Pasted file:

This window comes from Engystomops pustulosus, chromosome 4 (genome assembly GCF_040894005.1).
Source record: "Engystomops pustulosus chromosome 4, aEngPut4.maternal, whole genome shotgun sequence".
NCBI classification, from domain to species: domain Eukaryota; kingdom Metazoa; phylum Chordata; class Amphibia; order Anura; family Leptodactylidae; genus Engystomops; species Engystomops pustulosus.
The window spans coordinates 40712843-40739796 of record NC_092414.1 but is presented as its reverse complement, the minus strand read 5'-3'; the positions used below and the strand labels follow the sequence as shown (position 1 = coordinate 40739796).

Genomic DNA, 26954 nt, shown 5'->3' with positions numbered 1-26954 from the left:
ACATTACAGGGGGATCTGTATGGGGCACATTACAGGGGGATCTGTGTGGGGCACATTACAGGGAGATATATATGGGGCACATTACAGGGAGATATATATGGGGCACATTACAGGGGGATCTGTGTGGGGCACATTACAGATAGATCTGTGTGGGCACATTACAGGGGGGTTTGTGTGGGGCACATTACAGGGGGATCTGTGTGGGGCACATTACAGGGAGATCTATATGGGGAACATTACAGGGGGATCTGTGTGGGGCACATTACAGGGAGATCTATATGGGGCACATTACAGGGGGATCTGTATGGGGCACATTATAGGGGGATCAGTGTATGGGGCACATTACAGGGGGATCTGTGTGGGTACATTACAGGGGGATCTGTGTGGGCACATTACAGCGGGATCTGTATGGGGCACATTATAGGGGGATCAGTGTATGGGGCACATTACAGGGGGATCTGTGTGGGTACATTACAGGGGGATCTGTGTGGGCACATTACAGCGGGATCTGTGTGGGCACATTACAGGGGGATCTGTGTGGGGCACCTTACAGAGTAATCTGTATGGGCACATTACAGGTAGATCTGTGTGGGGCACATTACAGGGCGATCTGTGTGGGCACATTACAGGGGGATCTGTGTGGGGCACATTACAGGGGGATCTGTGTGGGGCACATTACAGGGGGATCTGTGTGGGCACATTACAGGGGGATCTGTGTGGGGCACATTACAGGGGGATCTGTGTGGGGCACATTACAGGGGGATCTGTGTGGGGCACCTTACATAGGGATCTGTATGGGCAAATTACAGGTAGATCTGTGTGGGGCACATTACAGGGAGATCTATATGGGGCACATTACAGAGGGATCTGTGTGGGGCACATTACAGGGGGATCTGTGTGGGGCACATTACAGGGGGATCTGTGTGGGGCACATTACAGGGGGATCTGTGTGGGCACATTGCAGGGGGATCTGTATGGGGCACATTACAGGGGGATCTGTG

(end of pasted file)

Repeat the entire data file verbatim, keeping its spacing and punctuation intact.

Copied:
This window comes from Engystomops pustulosus, chromosome 4 (genome assembly GCF_040894005.1).
Source record: "Engystomops pustulosus chromosome 4, aEngPut4.maternal, whole genome shotgun sequence".
NCBI classification, from domain to species: domain Eukaryota; kingdom Metazoa; phylum Chordata; class Amphibia; order Anura; family Leptodactylidae; genus Engystomops; species Engystomops pustulosus.
The window spans coordinates 40712843-40739796 of record NC_092414.1 but is presented as its reverse complement, the minus strand read 5'-3'; the positions used below and the strand labels follow the sequence as shown (position 1 = coordinate 40739796).

Genomic DNA, 26954 nt, shown 5'->3' with positions numbered 1-26954 from the left:
ACATTACAGGGGGATCTGTATGGGGCACATTACAGGGGGATCTGTGTGGGGCACATTACAGGGAGATATATATGGGGCACATTACAGGGAGATATATATGGGGCACATTACAGGGGGATCTGTGTGGGGCACATTACAGATAGATCTGTGTGGGCACATTACAGGGGGGTTTGTGTGGGGCACATTACAGGGGGATCTGTGTGGGGCACATTACAGGGAGATCTATATGGGGAACATTACAGGGGGATCTGTGTGGGGCACATTACAGGGAGATCTATATGGGGCACATTACAGGGGGATCTGTATGGGGCACATTATAGGGGGATCAGTGTATGGGGCACATTACAGGGGGATCTGTGTGGGTACATTACAGGGGGATCTGTGTGGGCACATTACAGCGGGATCTGTATGGGGCACATTATAGGGGGATCAGTGTATGGGGCACATTACAGGGGGATCTGTGTGGGTACATTACAGGGGGATCTGTGTGGGCACATTACAGCGGGATCTGTGTGGGCACATTACAGGGGGATCTGTGTGGGGCACCTTACAGAGTAATCTGTATGGGCACATTACAGGTAGATCTGTGTGGGGCACATTACAGGGCGATCTGTGTGGGCACATTACAGGGGGATCTGTGTGGGGCACATTACAGGGGGATCTGTGTGGGGCACATTACAGGGGGATCTGTGTGGGCACATTACAGGGGGATCTGTGTGGGGCACATTACAGGGGGATCTGTGTGGGGCACATTACAGGGGGATCTGTGTGGGGCACCTTACATAGGGATCTGTATGGGCAAATTACAGGTAGATCTGTGTGGGGCACATTACAGGGAGATCTATATGGGGCACATTACAGAGGGATCTGTGTGGGGCACATTACAGGGGGATCTGTGTGGGGCACATTACAGGGGGATCTGTGTGGGGCACATTACAGGGGGATCTGTGTGGGCACATTGCAGGGGGATCTGTATGGGGCACATTACAGGGGGATCTGTG